Question about 2001 Chrysler Sebring
Generally the ratio of antifreeze to water depends on the severity of the cold that your car is likely to encounter. A ratio of of one part antifreeze to two parts water should suffice for most cases. The antifreeze should be added premixed with the water: just adding neat antifreeze to the engine first and then adding water will result most of the antifreeze settling to the bottom of the engine and taking a very long time to mix. That all said I think your overheating issue is not to do with the antifreeze itself. Are you loosing coolant? Check that the coolant filler cap is on tightly and that its seal is in good condition. Most coolant systems become pressurised when hot. If the cap is not on securely pressure cannot build up and overheating can occur. Also check that no air pockets are trapped in the system. Put the heating on inside the car to full and squeeze the top radiator hose occasionally as the car warms up. Incidentally, this putting on the internal heater to full can be a good emergency step to take if stuck in traffic and the engine starts to boil. If you are not loosing coolant but the car overheats this is a sign that maybe the thermostat is not opening when it should and perhaps ought to be replaced. If your car is very hot/overheated switch it off and check the radiator bottom hose, careful it should be too hot to touch. If it is just mildly warm then this is another bit of evidence that thermostat is faulty. A further check is to remove the thermostat. Fill a clear jug with boiling water from the kettle and lower the thermostat into it. It should pop open but after a few minutes pop closed again even though the water will still be very hot. Most thermostats open in the 84 to 87 degree centigrade range. If your thermostat fails to do anything then it needs to be replaced. If the bottom hose is hot then water is circulating and the thermostat is most likely working. Check that the radiator fan is running. If your car is fitted with an electric fan these are triggered to work by a thermostatic switch. If it fails to come on then either the fan motor is dead or the switch is not working. The switch can be checked easily by testing for electrical continuity when it is hot. If the fan is activated by a thermal clutch and it fails to engage when hot then it is the clutch that has failed.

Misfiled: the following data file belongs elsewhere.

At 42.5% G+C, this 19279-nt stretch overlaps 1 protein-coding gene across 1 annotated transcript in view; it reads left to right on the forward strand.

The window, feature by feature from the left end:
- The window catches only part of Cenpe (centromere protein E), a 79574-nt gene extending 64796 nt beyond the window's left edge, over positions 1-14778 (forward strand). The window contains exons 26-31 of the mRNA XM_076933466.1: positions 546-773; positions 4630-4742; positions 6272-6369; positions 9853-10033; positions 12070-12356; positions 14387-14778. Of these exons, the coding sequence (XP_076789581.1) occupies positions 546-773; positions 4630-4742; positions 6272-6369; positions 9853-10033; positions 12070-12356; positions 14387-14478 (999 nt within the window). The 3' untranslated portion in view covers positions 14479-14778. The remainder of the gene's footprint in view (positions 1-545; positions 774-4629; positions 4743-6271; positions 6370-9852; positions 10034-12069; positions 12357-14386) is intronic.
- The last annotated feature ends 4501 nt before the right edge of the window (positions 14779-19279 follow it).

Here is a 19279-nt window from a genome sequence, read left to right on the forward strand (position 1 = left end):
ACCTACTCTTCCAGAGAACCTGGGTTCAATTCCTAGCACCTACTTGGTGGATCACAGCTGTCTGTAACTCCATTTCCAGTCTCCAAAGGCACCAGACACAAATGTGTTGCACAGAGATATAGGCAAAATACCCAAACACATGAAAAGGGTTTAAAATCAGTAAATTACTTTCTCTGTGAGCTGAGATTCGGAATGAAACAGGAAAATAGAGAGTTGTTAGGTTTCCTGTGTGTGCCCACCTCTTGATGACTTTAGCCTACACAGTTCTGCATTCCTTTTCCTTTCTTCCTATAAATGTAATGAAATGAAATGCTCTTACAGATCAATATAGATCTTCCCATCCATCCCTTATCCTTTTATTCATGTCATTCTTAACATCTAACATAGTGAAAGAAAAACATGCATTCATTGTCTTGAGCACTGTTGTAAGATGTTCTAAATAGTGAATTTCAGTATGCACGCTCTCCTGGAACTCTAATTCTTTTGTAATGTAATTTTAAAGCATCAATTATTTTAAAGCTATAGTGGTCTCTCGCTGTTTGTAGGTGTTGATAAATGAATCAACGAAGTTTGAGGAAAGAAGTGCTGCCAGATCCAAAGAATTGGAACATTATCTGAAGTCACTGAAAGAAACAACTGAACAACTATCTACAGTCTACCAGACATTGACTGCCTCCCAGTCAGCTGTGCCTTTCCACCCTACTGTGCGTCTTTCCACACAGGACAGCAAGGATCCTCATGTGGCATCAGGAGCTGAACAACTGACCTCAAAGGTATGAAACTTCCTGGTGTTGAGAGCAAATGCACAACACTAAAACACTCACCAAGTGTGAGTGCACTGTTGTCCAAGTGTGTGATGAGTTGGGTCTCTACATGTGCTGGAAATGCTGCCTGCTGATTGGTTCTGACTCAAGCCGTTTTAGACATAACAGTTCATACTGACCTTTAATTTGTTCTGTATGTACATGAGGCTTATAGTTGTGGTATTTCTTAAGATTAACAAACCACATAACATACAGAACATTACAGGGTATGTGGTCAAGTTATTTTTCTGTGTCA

Posted on Apr 30, 2010
Why was your coolant low? did you inspect engine for any leaks? two quarts is quite a bit low. when you start the car up do you see big white vapor cloud along with water? say no please! good because you probably know what that means. Whenever you lose coolant and you cant explain why.... that's not good. Its always good to see a leak except from a cracked block. A head gasket you wont see any leak from the engine. Check the dip stick or oil filler cap, does it look watery? or like a milkshake? no i hope! Now let engine cool approx three hours.. recheck and top off coolant, replace radiator cap if it looks rusty or corroded, then warm up engine and put your hand on the upper radiator hose, you shouldn't feel any coolant running though the hose in fact you should be able to squeeze it flat. Now when the temp gauge gets to around normal operating temperature the hose should feel hot and when you try and squeeze it you should feel a slight back pressure...this is all good, thermostat is working and water pump is supplying pressure. If the hose is not hot after it warms up, you have a stuck thermostat and will need a new one. a bad thermostat will cause the engine to prematurely boil off coolant and that may be why your car was 2 quarts low.